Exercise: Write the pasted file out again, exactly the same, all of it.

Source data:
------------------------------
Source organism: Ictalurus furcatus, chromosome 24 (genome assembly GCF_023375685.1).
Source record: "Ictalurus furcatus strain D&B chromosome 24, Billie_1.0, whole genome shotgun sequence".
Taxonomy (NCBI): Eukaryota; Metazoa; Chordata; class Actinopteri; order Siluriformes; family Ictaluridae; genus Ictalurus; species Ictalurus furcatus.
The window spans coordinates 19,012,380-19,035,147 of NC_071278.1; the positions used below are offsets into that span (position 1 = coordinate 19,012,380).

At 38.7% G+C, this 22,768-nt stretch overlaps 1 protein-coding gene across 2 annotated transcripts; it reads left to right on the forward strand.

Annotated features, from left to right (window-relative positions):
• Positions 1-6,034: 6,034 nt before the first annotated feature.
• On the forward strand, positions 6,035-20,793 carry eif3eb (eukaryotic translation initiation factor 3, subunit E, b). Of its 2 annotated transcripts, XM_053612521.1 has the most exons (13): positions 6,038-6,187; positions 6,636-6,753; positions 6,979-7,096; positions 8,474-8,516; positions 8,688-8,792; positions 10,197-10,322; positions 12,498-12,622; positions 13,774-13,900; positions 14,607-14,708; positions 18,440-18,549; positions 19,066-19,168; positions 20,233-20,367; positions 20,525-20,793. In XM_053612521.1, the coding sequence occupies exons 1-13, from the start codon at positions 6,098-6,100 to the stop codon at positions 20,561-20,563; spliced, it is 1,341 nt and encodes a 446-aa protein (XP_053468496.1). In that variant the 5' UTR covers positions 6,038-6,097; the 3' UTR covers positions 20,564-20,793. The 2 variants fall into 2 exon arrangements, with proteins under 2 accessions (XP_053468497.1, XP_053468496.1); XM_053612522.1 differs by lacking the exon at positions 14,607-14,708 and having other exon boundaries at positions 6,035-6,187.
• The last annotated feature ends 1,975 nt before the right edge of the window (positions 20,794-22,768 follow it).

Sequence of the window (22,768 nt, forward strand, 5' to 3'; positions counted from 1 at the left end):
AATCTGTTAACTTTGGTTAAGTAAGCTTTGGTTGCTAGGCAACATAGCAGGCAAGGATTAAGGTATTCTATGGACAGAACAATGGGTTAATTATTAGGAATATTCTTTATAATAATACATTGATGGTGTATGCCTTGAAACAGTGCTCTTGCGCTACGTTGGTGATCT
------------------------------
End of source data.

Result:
Source organism: Ictalurus furcatus, chromosome 24 (genome assembly GCF_023375685.1).
Source record: "Ictalurus furcatus strain D&B chromosome 24, Billie_1.0, whole genome shotgun sequence".
Taxonomy (NCBI): Eukaryota; Metazoa; Chordata; class Actinopteri; order Siluriformes; family Ictaluridae; genus Ictalurus; species Ictalurus furcatus.
The window spans coordinates 19,012,380-19,035,147 of NC_071278.1; the positions used below are offsets into that span (position 1 = coordinate 19,012,380).

At 38.7% G+C, this 22,768-nt stretch overlaps 1 protein-coding gene across 2 annotated transcripts; it reads left to right on the forward strand.

Annotated features, from left to right (window-relative positions):
• Positions 1-6,034: 6,034 nt before the first annotated feature.
• On the forward strand, positions 6,035-20,793 carry eif3eb (eukaryotic translation initiation factor 3, subunit E, b). Of its 2 annotated transcripts, XM_053612521.1 has the most exons (13): positions 6,038-6,187; positions 6,636-6,753; positions 6,979-7,096; positions 8,474-8,516; positions 8,688-8,792; positions 10,197-10,322; positions 12,498-12,622; positions 13,774-13,900; positions 14,607-14,708; positions 18,440-18,549; positions 19,066-19,168; positions 20,233-20,367; positions 20,525-20,793. In XM_053612521.1, the coding sequence occupies exons 1-13, from the start codon at positions 6,098-6,100 to the stop codon at positions 20,561-20,563; spliced, it is 1,341 nt and encodes a 446-aa protein (XP_053468496.1). In that variant the 5' UTR covers positions 6,038-6,097; the 3' UTR covers positions 20,564-20,793. The 2 variants fall into 2 exon arrangements, with proteins under 2 accessions (XP_053468497.1, XP_053468496.1); XM_053612522.1 differs by lacking the exon at positions 14,607-14,708 and having other exon boundaries at positions 6,035-6,187.
• The last annotated feature ends 1,975 nt before the right edge of the window (positions 20,794-22,768 follow it).

Sequence of the window (22,768 nt, forward strand, 5' to 3'; positions counted from 1 at the left end):
AATCTGTTAACTTTGGTTAAGTAAGCTTTGGTTGCTAGGCAACATAGCAGGCAAGGATTAAGGTATTCTATGGACAGAACAATGGGTTAATTATTAGGAATATTCTTTATAATAATACATTGATGGTGTATGCCTTGAAACAGTGCTCTTGCGCTACGTTGGTGATCT